Gary W. Moore, author of our previous bestseller Playing with the Enemy, has penned the soon-to-be-released (January 20, 2011) Hey Buddy: In Pursuit of Buddy Holly, My New Buddy John, and My Lost Decade of Music (Savas Beatie, 2011). Let's say it is a very personal, very moving, and very insightful "pursuit" of Buddy, his legacy, his death, and much more. It is not a biography.
I honestly had no idea of Holly's impact on The Beatles, Stones, etc., or how advanced he was in the musical world (wrote, sang, played lead, produced, managed, etc.). Had he lived, he might have been the Oprah of his day. He was that "vertically" visioned.
The book release will coincide with a big sweep through the Chicago area, where a publicist we hired is working with SB marketing director Sarah Keeney to put together a strong opening that includes a premier book signing at Anderson's (one of the leading independent bookstores in the country), TV, radio, and special appearances at universities, clubs, music events, and more. This includes stops in Wisconsin, Iowa, and south to Texas (where Buddy was born). Other appearances as far west as Seattle and elsewhere east are also being planned for later in February and beyond.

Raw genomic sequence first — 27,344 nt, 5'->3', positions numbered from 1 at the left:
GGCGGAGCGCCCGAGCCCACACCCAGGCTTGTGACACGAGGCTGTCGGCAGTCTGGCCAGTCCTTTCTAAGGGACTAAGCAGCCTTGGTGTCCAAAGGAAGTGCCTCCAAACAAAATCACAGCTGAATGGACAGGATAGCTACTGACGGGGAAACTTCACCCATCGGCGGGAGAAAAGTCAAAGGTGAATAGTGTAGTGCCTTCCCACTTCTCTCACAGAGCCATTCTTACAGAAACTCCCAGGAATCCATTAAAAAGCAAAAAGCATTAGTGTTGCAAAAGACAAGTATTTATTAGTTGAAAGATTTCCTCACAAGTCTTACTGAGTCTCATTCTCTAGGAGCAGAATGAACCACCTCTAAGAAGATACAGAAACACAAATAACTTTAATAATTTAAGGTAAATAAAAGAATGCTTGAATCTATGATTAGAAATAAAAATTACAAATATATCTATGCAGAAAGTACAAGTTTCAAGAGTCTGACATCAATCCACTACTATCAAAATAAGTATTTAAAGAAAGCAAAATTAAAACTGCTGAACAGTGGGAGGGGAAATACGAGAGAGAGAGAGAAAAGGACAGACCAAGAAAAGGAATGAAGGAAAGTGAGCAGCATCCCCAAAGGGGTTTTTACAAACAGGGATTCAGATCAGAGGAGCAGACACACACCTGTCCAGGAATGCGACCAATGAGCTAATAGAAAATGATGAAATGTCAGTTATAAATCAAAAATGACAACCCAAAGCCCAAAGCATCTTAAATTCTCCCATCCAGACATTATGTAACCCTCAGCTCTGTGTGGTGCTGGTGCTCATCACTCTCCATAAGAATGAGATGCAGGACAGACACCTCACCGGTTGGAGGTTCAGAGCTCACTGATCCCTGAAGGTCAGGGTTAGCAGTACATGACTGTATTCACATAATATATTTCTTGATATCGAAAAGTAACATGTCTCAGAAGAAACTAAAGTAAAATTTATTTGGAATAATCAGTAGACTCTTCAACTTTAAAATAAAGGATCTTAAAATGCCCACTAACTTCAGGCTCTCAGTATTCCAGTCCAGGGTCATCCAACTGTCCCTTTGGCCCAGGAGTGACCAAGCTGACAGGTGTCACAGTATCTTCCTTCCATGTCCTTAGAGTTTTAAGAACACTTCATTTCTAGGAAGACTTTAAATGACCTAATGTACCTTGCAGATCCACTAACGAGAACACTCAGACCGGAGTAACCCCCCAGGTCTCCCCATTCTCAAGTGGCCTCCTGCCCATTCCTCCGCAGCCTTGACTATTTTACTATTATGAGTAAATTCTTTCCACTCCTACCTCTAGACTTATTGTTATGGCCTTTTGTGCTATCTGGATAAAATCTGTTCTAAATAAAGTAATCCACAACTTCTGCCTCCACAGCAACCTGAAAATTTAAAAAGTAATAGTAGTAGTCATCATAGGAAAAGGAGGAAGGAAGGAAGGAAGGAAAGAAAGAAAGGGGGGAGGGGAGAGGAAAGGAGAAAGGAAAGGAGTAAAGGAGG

Here is a tribute song / video by John Mueller called "Hey Buddy," after which our book is entitled. The lyrics are largely based on song titles written by Buddy. Give it a listen. It is addictive.
The Joiliet (IL) Tribune just ran a story, all the early reviews are glowing, and we are all excited about the tour, which will officially "conclude" the day after the anniversary of Holly's death (February 4) in Lubbock, Texas, at the Buddy Holly Center.
Here is what Jim Riordan, NY Times bestselling author of Break on Through: The Life and Death of Jim Morrison wrote about Hey Buddy:
Hey Buddy is a page-turning pursuit of Buddy Holly’s legacy and his impact on others in and out of the music industry. It’s as American as apple pie and as compelling as Don McLean’s legendary hit about The Day the Music Died. Run, don’t walk, to your nearest bookstore and get two copies—one for you and another for anyone you know who listens to music.And Gary achieved the pièce de résistance: an interview with recluse Don McClean. The interview appears as an Afterword. McClean, of course, wrote the smash hit "American Pie" in the early 1970s, which is about "The day the music died"--in other words, February 3, 1959.
Consider putting in a pre-order on Amazon, at your local bookstore, or contact Anderson's and reserve a personally inscribed copy!